It used to be difficult to measure the success of communication efforts. Once upon a time, it was common to craft a communications strategy based on best guesses and past experience, throwing our efforts out there and hoping for the best. No more.
Today, we rigorously measure everything. For every tweet, press release, or newsletter article we write, we gather data. These data inform us and our clients by quantifying what we do. We transform the data compiled from our communication efforts into usable information to guide future efforts; therefore, if someone asks why we recommend a strategy, we can point to hard numbers based on past performance to demonstrate why we think it will work.
Twitter is a great example. Tweets can be tracked and enable us to measure audience numbers and characteristics, the reach of information, and clicks. These data help us determine what messaging works and when. The “when” is important. When is our target audience paying attention to our content—during lunch or late in the day? What tone gets the best response?
Software that can track outreach efforts also is useful in furthering our quest for actionable data. Suppose we engage in an outreach campaign for a client—sending e-mails, publishing press releases, and/or posting updates on social media sites. Each of these endeavors will get a unique tag through which we can gauge the impact of each strategy and can quantify its effect on the overall campaign.
We live in a data-driven world. Data are proof of the value that we can add to an outreach effort, or it can sometimes represent a demonstration that a new strategy needs to be considered.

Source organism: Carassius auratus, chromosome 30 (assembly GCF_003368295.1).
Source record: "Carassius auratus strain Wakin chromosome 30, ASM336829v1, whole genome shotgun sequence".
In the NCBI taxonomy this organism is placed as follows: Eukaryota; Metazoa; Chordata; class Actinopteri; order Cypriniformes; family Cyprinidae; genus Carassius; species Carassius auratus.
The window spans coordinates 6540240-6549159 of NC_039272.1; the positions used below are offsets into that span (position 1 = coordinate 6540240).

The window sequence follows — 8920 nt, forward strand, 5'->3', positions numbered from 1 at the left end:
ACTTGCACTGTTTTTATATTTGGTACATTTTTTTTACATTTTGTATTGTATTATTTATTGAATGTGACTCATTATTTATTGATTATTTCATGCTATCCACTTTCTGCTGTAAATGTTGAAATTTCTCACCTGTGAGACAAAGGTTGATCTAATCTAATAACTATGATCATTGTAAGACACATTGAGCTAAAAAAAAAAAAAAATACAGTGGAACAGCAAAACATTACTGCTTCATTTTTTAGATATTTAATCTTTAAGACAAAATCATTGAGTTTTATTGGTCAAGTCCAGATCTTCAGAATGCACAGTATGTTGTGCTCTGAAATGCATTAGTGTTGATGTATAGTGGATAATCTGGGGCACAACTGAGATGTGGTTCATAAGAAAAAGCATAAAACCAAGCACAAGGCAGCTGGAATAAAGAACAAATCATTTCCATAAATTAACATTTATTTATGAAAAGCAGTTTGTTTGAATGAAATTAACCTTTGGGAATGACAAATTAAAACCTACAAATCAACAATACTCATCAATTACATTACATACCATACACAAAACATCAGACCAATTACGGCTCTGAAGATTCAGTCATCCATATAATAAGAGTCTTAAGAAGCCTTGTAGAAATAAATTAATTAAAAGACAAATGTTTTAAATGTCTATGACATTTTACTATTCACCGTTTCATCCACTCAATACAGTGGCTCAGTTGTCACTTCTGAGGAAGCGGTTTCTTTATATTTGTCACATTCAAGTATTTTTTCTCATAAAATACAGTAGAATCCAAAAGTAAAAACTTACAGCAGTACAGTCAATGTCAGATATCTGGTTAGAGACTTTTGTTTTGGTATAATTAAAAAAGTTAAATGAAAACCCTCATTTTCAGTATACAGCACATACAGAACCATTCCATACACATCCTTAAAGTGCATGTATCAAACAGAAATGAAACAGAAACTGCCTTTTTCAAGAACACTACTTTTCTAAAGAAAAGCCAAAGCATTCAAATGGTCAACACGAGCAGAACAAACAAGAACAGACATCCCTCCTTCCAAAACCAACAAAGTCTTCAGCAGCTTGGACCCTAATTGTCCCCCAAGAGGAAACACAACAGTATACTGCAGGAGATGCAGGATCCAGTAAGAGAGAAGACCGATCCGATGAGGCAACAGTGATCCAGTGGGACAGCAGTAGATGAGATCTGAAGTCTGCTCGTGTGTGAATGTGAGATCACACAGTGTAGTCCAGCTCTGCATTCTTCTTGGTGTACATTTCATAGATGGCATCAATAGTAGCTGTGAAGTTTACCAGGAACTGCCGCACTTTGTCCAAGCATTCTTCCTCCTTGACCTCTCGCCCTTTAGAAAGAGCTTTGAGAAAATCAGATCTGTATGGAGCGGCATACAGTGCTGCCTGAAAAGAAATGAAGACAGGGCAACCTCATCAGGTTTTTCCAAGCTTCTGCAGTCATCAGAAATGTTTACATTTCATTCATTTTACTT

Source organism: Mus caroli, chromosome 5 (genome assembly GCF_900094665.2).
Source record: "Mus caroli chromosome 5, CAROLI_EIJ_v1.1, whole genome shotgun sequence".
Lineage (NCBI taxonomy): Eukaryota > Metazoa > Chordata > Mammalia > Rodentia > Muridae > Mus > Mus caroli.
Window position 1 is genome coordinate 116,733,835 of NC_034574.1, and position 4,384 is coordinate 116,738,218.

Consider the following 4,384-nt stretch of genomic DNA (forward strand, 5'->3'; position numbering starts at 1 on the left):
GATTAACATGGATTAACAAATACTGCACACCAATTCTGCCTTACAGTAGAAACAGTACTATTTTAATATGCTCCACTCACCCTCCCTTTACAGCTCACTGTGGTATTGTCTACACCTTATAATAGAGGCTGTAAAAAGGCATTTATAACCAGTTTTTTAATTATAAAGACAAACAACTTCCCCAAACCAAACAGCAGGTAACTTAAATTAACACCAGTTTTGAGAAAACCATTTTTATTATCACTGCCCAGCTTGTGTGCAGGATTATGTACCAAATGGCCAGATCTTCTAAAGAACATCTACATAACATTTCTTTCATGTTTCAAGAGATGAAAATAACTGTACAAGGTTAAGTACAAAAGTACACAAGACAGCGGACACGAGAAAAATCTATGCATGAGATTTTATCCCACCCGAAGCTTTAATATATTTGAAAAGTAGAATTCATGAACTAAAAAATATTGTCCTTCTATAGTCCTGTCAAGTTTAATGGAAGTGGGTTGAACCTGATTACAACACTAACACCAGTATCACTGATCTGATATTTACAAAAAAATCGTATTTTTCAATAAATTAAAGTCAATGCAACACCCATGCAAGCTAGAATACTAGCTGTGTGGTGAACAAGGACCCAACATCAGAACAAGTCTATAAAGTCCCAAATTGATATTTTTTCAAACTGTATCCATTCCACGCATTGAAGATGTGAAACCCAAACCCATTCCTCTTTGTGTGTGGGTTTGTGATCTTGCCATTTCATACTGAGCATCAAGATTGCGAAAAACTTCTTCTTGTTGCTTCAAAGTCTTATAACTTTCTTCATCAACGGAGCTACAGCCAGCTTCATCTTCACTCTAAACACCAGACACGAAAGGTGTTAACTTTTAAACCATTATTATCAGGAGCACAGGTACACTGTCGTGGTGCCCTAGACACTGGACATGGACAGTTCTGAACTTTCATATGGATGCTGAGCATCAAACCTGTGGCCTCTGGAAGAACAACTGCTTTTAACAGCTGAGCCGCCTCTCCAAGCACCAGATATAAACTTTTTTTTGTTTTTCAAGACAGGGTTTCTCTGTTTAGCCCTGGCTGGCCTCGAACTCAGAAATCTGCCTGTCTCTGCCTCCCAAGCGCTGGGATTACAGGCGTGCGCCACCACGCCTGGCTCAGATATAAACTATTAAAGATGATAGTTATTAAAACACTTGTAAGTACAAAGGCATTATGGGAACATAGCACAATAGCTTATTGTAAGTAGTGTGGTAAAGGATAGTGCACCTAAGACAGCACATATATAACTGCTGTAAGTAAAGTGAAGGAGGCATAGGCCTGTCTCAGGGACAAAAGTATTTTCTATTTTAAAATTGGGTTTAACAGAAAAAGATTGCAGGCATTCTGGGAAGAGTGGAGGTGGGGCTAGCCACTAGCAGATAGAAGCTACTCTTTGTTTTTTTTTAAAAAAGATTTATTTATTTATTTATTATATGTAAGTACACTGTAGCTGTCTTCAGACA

Sometimes you’ll hear data analysts say that they don’t trust numbers ending in zero. You would never sign a credit card slip for “about a hundred bucks.” You’d expect your payment to be quoted exactly, down to the penny. In the National League last season, Dee Gordon hit .333, and Bryce Harper hit .330. Although Harper’s average was excellent, that last .003 made the difference between mere excellence and the batting average crown.
That’s why we create SMART (Specific, Measurable, Achievable, Realistic, Time-bound) objectives to ensure that we can measure our communication efforts. We get the hard count, and more importantly, we get data informing us why the hard count matters. You can collect data until you’re “blue in the face,” but if you can’t interpret it, then it’s just a bunch of numbers. That’s where we really become a trusted advisor to and partner with our clients—the market intelligence that comes with interpreting data.